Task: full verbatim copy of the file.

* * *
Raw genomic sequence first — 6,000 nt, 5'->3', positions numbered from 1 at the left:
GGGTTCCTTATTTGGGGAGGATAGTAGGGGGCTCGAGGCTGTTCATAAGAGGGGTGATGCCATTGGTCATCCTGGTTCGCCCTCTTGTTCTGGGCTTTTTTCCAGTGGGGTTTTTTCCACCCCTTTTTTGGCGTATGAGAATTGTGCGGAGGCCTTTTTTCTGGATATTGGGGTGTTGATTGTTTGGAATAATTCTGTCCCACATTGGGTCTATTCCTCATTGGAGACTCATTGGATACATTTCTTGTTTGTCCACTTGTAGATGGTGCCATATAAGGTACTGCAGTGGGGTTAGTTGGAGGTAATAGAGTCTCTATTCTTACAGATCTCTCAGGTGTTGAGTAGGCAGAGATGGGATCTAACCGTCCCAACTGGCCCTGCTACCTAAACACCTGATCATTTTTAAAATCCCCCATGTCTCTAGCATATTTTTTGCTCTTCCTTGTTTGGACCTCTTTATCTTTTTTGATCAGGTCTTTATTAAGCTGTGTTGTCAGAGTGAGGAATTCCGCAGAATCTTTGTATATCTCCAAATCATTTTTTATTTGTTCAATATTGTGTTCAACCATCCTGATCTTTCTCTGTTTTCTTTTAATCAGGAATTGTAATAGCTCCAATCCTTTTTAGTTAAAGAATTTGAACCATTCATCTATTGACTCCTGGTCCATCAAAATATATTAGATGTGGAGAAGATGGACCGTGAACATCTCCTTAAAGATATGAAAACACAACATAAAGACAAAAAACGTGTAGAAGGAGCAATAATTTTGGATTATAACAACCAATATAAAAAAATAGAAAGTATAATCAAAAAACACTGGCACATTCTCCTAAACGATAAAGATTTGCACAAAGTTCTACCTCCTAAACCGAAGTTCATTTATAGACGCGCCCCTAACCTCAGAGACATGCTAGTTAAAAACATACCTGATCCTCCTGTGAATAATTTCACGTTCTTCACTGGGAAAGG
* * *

Raw genomic sequence first — 6,000 nt, 5'->3', positions numbered from 1 at the left:
GGGTTCCTTATTTGGGGAGGATAGTAGGGGGCTCGAGGCTGTTCATAAGAGGGGTGATGCCATTGGTCATCCTGGTTCGCCCTCTTGTTCTGGGCTTTTTTCCAGTGGGGTTTTTTCCACCCCTTTTTTGGCGTATGAGAATTGTGCGGAGGCCTTTTTTCTGGATATTGGGGTGTTGATTGTTTGGAATAATTCTGTCCCACATTGGGTCTATTCCTCATTGGAGACTCATTGGATACATTTCTTGTTTGTCCACTTGTAGATGGTGCCATATAAGGTACTGCAGTGGGGTTAGTTGGAGGTAATAGAGTCTCTATTCTTACAGATCTCTCAGGTGTTGAGTAGGCAGAGATGGGATCTAACCGTCCCAACTGGCCCTGCTACCTAAACACCTGATCATTTTTAAAATCCCCCATGTCTCTAGCATATTTTTTGCTCTTCCTTGTTTGGACCTCTTTATCTTTTTTGATCAGGTCTTTATTAAGCTGTGTTGTCAGAGTGAGGAATTCCGCAGAATCTTTGTATATCTCCAAATCATTTTTTATTTGTTCAATATTGTGTTCAACCATCCTGATCTTTCTCTGTTTTCTTTTAATCAGGAATTGTAATAGCTCCAATCCTTTTTAGTTAAAGAATTTGAACCATTCATCTATTGACTCCTGGTCCATCAAAATATATTAGATGTGGAGAAGATGGACCGTGAACATCTCCTTAAAGATATGAAAACACAACATAAAGACAAAAAACGTGTAGAAGGAGCAATAATTTTGGATTATAACAACCAATATAAAAAAATAGAAAGTATAATCAAAAAACACTGGCACATTCTCCTAAACGATAAAGATTTGCACAAAGTTCTACCTCCTAAACCGAAGTTCATTTATAGACGCGCCCCTAACCTCAGAGACATGCTAGTTAAAAACATACCTGATCCTCCTGTGAATAATTTCACGTTCTTCACTGGGAAAGG